Tag Archives: immigration

Israeli mercenary firm proposes “violent action” against African refugees

The Israeli daily Maariv recently reported [in Hebrew] that BTS, a mercenary firm run by a former Israeli army colonel and veteran bodyguard, Beni Tal, proposed to Tel Aviv Mayor Ron Huldai a plan to violently expel thousands of African migrant workers and refugees living near Tel Aviv’s central bus station.

According to Maariv, Tal told Tel Aviv municipal representatives he would gather intelligence on the African migrant population before sending in hundreds of security guards to cuff them and ship them away on buses or trucks. “This should be a very violent action,” Tal said.

“I have never seen a place so violent, not even in the roughest parts of New York,” Tal remarked. “So we need to bring in guys who are not afraid of anything, put people on trucks, and within six months return the bus station to its residents… This population [Africans] is very problematic.”

Though the Tel Aviv municipality ultimately rejected Tal’s proposal, Maariv reported that a municipal official brought the plan up in a meeting of the Israeli Knesset’s Special Committee regarding Foreign Workers. The representative claimed he raised Tal’s proposal merely to highlight the supposed severity of the situation in southern Tel Aviv.

I have spent countless hours in Tel Aviv’s central bus station and in the surrounding Neve Shaanan neighborhood, where much of the city’s migrant worker population lives. The only people who have ever threatened me there were plainclothes agents from Israel’s Oz Unit, which routinely accosts and arrests migrants around the bus station, and who once stopped me by the bus station to demand proof I was in the country legally.

The neighborhood may be impoverished and overcrowded, but it is hardly dangerous by urban American standards. When a Maariv reporter confronted Tal with the fact that crime in Neve Shaanan was no higher than anywhere else in the city, he protested that the statistics were false, but was unable to produce evidence to support his point.

Some migrants from Africa have arrived in Israel to occupy the menial jobs that Palestinians performed before they were tucked behind a separation wall and Gaza was completely besieged. They are the glue that holds Tel Aviv together, washing dishes, cooking food, cleaning bathrooms, and changing children’s diapers so the city’s Jewish residents can enjoy the First World, Eurocentric lifestyle they have come to expect. Others arrived from Africa fleeing war and civil strife. By some estimates, 60 percent of Sudanese migrants are eligible for asylum status.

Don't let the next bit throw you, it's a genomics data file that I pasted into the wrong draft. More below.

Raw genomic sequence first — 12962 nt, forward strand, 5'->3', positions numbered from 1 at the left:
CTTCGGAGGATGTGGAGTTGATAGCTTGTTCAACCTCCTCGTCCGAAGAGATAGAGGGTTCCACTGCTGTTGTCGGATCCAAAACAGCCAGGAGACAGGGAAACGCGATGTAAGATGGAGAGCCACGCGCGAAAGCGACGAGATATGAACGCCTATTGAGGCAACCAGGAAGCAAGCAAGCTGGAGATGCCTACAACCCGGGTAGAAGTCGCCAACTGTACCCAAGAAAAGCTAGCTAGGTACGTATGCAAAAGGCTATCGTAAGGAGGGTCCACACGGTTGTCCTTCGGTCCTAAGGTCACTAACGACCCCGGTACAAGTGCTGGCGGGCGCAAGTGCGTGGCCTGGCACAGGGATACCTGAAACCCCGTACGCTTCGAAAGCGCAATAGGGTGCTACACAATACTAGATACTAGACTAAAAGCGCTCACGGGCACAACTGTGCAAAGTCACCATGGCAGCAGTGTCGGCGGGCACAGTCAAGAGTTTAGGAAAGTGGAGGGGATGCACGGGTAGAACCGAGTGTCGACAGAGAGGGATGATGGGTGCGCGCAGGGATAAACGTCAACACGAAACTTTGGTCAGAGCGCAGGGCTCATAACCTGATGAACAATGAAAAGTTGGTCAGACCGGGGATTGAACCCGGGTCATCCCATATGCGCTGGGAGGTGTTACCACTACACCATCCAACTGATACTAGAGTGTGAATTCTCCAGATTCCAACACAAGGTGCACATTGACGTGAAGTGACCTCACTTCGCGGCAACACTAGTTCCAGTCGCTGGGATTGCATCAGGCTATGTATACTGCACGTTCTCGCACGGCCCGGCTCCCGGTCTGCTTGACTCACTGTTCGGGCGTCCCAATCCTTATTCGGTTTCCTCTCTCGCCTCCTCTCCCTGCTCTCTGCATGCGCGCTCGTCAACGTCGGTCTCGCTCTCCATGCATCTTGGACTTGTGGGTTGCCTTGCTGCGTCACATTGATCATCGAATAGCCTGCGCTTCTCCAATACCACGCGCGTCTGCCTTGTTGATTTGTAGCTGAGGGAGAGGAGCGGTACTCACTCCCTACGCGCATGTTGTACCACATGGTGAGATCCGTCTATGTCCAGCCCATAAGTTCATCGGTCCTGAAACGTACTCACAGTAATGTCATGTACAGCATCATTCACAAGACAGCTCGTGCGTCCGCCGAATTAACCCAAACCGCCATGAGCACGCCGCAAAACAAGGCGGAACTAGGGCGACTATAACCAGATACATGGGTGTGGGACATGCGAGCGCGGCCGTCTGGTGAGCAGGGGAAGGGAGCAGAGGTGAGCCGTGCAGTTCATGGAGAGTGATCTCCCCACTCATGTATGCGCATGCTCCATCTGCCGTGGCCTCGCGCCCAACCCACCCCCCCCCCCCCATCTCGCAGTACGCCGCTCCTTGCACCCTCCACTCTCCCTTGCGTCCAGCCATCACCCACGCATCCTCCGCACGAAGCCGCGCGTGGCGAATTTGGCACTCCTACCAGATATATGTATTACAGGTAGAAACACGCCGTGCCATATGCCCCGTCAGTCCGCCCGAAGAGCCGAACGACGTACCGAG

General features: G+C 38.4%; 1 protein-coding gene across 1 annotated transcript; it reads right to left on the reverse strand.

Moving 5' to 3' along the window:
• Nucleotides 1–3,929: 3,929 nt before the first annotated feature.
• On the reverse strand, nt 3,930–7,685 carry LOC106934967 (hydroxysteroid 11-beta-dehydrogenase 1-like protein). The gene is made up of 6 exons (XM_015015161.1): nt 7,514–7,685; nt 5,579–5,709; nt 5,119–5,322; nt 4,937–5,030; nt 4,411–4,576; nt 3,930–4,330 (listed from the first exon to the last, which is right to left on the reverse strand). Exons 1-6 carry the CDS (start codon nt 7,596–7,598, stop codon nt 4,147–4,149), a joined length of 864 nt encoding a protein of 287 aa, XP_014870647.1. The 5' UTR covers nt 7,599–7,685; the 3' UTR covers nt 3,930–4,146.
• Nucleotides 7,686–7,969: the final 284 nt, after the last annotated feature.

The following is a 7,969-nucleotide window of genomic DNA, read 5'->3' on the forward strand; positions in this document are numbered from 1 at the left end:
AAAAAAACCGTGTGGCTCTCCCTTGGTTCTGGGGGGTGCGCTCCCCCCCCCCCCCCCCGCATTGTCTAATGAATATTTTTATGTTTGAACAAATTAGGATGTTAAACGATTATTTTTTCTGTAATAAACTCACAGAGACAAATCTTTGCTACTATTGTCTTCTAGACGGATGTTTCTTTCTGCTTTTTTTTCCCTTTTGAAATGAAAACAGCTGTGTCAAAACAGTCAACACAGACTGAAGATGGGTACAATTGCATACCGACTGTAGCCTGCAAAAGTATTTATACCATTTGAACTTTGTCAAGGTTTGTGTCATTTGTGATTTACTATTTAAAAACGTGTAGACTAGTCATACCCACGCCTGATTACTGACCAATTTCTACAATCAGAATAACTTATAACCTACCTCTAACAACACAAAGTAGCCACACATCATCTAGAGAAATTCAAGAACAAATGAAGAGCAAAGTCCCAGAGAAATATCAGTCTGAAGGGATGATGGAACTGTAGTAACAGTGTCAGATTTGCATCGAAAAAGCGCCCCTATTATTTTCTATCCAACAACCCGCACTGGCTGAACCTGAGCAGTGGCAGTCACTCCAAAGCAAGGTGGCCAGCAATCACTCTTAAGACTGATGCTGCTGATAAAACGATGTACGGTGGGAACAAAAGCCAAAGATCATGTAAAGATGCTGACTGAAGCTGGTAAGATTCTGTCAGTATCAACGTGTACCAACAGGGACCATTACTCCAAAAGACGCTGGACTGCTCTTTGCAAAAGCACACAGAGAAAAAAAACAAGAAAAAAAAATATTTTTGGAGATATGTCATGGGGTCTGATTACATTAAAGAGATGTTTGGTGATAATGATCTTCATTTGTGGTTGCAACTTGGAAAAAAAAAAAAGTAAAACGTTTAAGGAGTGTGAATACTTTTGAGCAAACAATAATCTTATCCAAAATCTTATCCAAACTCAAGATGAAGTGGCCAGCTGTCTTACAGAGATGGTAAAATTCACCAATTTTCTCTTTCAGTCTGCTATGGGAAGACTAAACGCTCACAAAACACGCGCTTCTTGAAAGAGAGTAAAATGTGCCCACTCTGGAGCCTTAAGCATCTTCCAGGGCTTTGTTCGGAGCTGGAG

David Sheen’s devastating video documentary [above] illustrates how Israel’s draconian approach to African refugees is rooted in deeply ingrained racist attitudes and an official policy of countering demographic threats. Sheen’s report highlights how security concerns were manufactured to establish a pretext for enforcing the state’s exclusivist priorities against those condemned as “infiltrators.”

The recently passed “Prevention of Infiltration Bill,” which mandates a three year prison sentence without trial for illegal migrants, was nothing more than an amendment to the pre-existing 1954 “Prevention of Infiltration Law” enacted after the Nakba to prevent Palestinian refugees from reuniting with their family members inside the newly created state of Israel. As Israeli human rights activist Leehee Rothschild wrote, “At the end of the day, the justification for both the 1954 Prevention of Infiltration Law as well was the new amendment is one and the same – the maintenance of the Jewish character of the State of Israel.”

Last month, Israel began construction on what will be the world’s largest detention center. Labeled by none other than Knesset Speaker Reuven Rivlin as a “concentration camp where people are warehoused,” the prison will sit in the Negev Desert on the grounds of what was once Ketziot Prison, a detention camp for Palestinian detainees staffed by the Atlantic Magazine’s Jeffrey Goldberg. The new super-jail is being erected for the sole purpose of containing migrants and asylum seeking refugees fleeing from Africa.

Describing the desert prison as a “humanitarian solution,” Prime Minister Benjamin Netanyahu justified its construction on the grounds that African refugees threaten to “change[] the character of the state.”

This was originally published at Al Akhbar English

The Return of Ghosts: Debating the rise of Geert Wilders and the far-right at the Nexus Symposium

The Nexus Institutes Return of Ghosts conference was inspired by the rise of far-right politician Geert Wilders in the Netherlands